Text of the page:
The Queen's Management School's Annual Mary McAleese Diversity Lecture, in association with The Chief Executives' Club at Queen's presents 'Women are Equal to Everything' was held at Riddel Hall and livestreamed, Belfast on Thursday 2nd December.
About the lecture series
In June 2019, former President of Ireland, Mary McAleese, formally launched the Queen’s Management School Annual Mary McAleese Diversity Lecture Series during an event at the University. The new lecture series is part of Queen’s Management School’s mission to promote greater equality and diversity in the workplace, particularly with regards to ensuring equality of opportunity and respect for diversity across the University and the wider community.
About Mary McAleese
Mary McAleese, who is a Professor of Children, Law and Religion at the University of Glasgow, discussed female empowerment, same sex marriage, misogyny and homophobia, during the course of the event.
A barrister by profession, she graduated from the School of Law at Queen’s in 1973 and was called to the Northern Ireland Bar in 1974. She was appointed Reid Professor of Criminal Law, Criminology and Penology at Trinity College Dublin the following year and later took up the position of Director of the Institute of Legal Studies at Queen’s in 1987. Professor McAleese became the University’s first female Pro-Vice-Chancellor in 1994.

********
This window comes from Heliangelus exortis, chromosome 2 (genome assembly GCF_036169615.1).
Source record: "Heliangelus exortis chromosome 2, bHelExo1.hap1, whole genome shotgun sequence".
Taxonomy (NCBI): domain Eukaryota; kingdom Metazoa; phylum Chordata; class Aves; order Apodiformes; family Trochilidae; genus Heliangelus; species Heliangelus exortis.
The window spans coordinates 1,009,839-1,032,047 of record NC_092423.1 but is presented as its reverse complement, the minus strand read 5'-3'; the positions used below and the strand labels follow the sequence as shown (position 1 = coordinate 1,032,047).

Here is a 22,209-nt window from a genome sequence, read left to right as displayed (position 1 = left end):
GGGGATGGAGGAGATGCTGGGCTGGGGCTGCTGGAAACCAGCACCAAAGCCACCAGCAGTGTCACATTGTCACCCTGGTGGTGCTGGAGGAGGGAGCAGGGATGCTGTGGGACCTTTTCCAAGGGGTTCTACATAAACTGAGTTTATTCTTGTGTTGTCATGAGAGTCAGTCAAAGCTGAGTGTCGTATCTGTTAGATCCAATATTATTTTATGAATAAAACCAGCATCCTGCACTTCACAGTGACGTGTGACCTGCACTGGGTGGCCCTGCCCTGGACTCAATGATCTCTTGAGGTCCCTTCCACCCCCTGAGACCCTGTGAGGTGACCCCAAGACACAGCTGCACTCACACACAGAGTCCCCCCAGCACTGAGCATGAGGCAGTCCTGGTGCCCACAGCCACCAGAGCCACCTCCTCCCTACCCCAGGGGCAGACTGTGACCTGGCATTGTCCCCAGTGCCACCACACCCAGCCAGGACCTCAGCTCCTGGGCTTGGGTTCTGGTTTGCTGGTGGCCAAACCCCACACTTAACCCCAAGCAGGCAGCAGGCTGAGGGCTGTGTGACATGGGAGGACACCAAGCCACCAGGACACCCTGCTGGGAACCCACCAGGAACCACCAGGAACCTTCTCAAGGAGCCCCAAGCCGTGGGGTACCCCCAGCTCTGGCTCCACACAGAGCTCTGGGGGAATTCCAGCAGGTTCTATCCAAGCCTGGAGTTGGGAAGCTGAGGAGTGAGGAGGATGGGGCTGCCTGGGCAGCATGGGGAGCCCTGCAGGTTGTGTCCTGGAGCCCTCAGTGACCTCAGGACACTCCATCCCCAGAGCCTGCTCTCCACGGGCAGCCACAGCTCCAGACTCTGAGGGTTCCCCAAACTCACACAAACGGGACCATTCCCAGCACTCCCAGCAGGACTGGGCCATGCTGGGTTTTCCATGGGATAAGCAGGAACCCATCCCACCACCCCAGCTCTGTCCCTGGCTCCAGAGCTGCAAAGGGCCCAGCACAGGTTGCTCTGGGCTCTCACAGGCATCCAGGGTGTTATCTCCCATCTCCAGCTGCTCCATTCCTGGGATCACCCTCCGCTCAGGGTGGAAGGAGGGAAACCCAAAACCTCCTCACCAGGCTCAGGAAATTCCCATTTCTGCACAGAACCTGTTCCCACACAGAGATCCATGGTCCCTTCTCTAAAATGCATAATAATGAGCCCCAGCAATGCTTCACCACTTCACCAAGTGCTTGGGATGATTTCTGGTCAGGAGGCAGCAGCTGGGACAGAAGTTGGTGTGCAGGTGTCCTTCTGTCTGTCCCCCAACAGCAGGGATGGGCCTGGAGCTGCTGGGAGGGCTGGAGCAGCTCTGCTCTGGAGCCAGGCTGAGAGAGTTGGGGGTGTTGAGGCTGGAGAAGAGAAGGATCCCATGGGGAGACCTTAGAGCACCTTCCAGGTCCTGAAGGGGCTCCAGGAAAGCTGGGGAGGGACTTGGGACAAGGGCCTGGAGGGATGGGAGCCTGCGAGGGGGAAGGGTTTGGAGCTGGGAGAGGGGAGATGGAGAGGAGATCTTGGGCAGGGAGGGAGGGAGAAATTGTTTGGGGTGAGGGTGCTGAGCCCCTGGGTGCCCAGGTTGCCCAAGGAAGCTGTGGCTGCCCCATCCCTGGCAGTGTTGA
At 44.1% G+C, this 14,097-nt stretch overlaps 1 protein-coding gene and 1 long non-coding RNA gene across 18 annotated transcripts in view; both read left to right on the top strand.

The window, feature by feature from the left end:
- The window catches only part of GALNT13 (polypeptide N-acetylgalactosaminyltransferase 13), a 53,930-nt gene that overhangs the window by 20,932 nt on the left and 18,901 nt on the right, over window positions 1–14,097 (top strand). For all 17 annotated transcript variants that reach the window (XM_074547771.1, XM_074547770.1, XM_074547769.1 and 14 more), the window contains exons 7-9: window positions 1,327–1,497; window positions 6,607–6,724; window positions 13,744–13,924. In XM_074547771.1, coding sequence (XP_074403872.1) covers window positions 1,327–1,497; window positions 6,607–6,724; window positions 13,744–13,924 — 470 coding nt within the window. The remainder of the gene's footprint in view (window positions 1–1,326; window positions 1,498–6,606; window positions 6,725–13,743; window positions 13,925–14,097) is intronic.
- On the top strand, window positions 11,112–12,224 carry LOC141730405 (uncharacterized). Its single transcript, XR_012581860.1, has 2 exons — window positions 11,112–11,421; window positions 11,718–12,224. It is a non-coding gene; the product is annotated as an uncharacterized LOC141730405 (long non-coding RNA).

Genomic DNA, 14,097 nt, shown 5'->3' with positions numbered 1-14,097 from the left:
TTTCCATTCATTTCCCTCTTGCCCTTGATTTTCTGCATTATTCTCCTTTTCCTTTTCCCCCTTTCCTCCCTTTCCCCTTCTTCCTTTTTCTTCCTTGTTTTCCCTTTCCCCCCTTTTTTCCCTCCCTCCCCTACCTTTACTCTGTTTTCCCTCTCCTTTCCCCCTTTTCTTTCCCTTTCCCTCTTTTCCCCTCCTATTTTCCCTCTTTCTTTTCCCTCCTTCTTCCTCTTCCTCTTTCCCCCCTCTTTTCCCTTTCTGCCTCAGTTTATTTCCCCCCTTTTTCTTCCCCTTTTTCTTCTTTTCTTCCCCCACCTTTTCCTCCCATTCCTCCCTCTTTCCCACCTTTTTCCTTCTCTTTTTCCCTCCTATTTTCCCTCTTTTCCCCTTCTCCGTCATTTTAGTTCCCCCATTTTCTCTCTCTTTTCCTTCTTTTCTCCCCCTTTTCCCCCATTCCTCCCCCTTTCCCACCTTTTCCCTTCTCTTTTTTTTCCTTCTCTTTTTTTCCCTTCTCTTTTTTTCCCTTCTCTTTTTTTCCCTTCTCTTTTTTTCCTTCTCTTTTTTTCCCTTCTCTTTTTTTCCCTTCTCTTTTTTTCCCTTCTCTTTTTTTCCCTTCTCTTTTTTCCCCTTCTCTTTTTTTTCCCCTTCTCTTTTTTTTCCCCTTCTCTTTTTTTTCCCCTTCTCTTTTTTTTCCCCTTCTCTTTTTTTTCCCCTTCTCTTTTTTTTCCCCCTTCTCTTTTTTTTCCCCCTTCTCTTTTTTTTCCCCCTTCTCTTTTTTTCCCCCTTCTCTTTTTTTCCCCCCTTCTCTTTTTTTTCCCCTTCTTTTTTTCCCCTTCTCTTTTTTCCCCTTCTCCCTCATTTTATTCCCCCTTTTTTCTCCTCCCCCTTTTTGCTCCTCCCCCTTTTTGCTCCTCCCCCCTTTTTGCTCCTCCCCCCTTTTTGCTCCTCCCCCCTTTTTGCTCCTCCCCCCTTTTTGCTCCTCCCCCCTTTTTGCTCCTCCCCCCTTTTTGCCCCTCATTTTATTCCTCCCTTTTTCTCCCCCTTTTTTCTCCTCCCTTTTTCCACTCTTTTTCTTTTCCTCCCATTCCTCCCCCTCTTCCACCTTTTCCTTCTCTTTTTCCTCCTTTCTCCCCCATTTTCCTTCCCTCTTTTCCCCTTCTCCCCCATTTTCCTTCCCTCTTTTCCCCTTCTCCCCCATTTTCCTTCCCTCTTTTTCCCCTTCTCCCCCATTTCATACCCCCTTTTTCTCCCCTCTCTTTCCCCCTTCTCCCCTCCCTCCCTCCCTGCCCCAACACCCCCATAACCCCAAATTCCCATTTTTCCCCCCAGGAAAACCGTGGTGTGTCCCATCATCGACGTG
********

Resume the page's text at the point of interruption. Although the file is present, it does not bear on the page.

Mary McAleese, was elected the 8th President of Ireland in November 1997, succeeding Mary Robinson. She is the second female president of Ireland, the first president from Northern Ireland and served as for two terms until November 2011.
About our Speaker
Brenda Hale, Baroness Hale of Richmond, retired in January 2020 as President of the Supreme Court of the United Kingdom, the apex court for England, Wales, Scotland and Northern Ireland. She was educated at Richmond High School for Girls, in North Yorkshire, and Girton College, Cambridge, where she is now Visitor, and called to the Bar by Gray’s Inn.
After graduating, she spent 18 years teaching, researching and writing in Law at the University of Manchester, also practising for a while at the Manchester Bar. She then became a member of the Law Commission, a statutory body which makes proposals for the reform of the Law. Her proudest achievement there was the Children Act 1989.
In 1994, she was appointed a High Court Judge, the first to have made a career as an academic and public servant rather than as a top barrister. In 1999 she was promoted to the Court of Appeal of England and Wales and in 2004 became a Lord of Appeal in Ordinary in the House of Lords, the first and sadly the only woman ever to hold that office.
In 2009 the ‘Law Lords’ were transformed into Justices of the newly established Supreme Court of the United Kingdom. She became its Deputy President in 2013 and President in 2017. On 24 September 2019, she announced the unanimous decision of the court in the case of R (Miller) v The Prime Minister  UKSC 41.